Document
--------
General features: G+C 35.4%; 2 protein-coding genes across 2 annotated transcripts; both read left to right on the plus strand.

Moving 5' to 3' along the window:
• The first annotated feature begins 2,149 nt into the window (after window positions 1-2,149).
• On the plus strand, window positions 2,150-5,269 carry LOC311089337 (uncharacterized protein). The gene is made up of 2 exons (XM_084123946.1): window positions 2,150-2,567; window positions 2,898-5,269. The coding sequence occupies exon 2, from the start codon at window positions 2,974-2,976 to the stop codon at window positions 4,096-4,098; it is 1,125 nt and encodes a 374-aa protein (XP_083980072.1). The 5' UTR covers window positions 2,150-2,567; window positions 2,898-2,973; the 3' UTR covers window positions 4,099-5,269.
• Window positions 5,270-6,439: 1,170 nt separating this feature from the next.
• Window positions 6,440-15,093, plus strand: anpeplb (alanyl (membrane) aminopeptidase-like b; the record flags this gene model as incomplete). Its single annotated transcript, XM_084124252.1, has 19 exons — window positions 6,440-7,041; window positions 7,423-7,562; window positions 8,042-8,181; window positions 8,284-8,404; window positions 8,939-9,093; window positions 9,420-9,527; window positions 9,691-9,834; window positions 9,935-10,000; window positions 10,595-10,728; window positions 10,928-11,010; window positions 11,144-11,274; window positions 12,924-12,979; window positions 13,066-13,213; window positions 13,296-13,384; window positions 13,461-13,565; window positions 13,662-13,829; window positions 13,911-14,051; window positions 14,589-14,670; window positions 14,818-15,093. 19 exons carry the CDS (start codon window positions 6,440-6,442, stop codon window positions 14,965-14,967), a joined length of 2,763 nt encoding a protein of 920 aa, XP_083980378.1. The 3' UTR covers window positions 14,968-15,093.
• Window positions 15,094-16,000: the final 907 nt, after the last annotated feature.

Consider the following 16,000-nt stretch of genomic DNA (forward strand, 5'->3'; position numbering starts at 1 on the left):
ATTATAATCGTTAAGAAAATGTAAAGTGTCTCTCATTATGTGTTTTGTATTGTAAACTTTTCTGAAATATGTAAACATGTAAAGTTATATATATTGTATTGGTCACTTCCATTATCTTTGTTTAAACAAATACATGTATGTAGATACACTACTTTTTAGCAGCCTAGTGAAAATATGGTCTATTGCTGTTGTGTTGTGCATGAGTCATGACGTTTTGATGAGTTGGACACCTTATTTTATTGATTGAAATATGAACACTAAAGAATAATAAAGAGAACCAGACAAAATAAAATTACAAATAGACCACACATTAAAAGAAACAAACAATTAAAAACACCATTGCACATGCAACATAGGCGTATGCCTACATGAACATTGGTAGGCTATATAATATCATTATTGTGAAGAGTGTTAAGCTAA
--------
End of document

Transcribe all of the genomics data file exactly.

General features: G+C 35.4%; 2 protein-coding genes across 2 annotated transcripts; both read left to right on the plus strand.

Moving 5' to 3' along the window:
• The first annotated feature begins 2,149 nt into the window (after window positions 1-2,149).
• On the plus strand, window positions 2,150-5,269 carry LOC311089337 (uncharacterized protein). The gene is made up of 2 exons (XM_084123946.1): window positions 2,150-2,567; window positions 2,898-5,269. The coding sequence occupies exon 2, from the start codon at window positions 2,974-2,976 to the stop codon at window positions 4,096-4,098; it is 1,125 nt and encodes a 374-aa protein (XP_083980072.1). The 5' UTR covers window positions 2,150-2,567; window positions 2,898-2,973; the 3' UTR covers window positions 4,099-5,269.
• Window positions 5,270-6,439: 1,170 nt separating this feature from the next.
• Window positions 6,440-15,093, plus strand: anpeplb (alanyl (membrane) aminopeptidase-like b; the record flags this gene model as incomplete). Its single annotated transcript, XM_084124252.1, has 19 exons — window positions 6,440-7,041; window positions 7,423-7,562; window positions 8,042-8,181; window positions 8,284-8,404; window positions 8,939-9,093; window positions 9,420-9,527; window positions 9,691-9,834; window positions 9,935-10,000; window positions 10,595-10,728; window positions 10,928-11,010; window positions 11,144-11,274; window positions 12,924-12,979; window positions 13,066-13,213; window positions 13,296-13,384; window positions 13,461-13,565; window positions 13,662-13,829; window positions 13,911-14,051; window positions 14,589-14,670; window positions 14,818-15,093. 19 exons carry the CDS (start codon window positions 6,440-6,442, stop codon window positions 14,965-14,967), a joined length of 2,763 nt encoding a protein of 920 aa, XP_083980378.1. The 3' UTR covers window positions 14,968-15,093.
• Window positions 15,094-16,000: the final 907 nt, after the last annotated feature.

Consider the following 16,000-nt stretch of genomic DNA (forward strand, 5'->3'; position numbering starts at 1 on the left):
ATTATAATCGTTAAGAAAATGTAAAGTGTCTCTCATTATGTGTTTTGTATTGTAAACTTTTCTGAAATATGTAAACATGTAAAGTTATATATATTGTATTGGTCACTTCCATTATCTTTGTTTAAACAAATACATGTATGTAGATACACTACTTTTTAGCAGCCTAGTGAAAATATGGTCTATTGCTGTTGTGTTGTGCATGAGTCATGACGTTTTGATGAGTTGGACACCTTATTTTATTGATTGAAATATGAACACTAAAGAATAATAAAGAGAACCAGACAAAATAAAATTACAAATAGACCACACATTAAAAGAAACAAACAATTAAAAACACCATTGCACATGCAACATAGGCGTATGCCTACATGAACATTGGTAGGCTATATAATATCATTATTGTGAAGAGTGTTAAGCTAA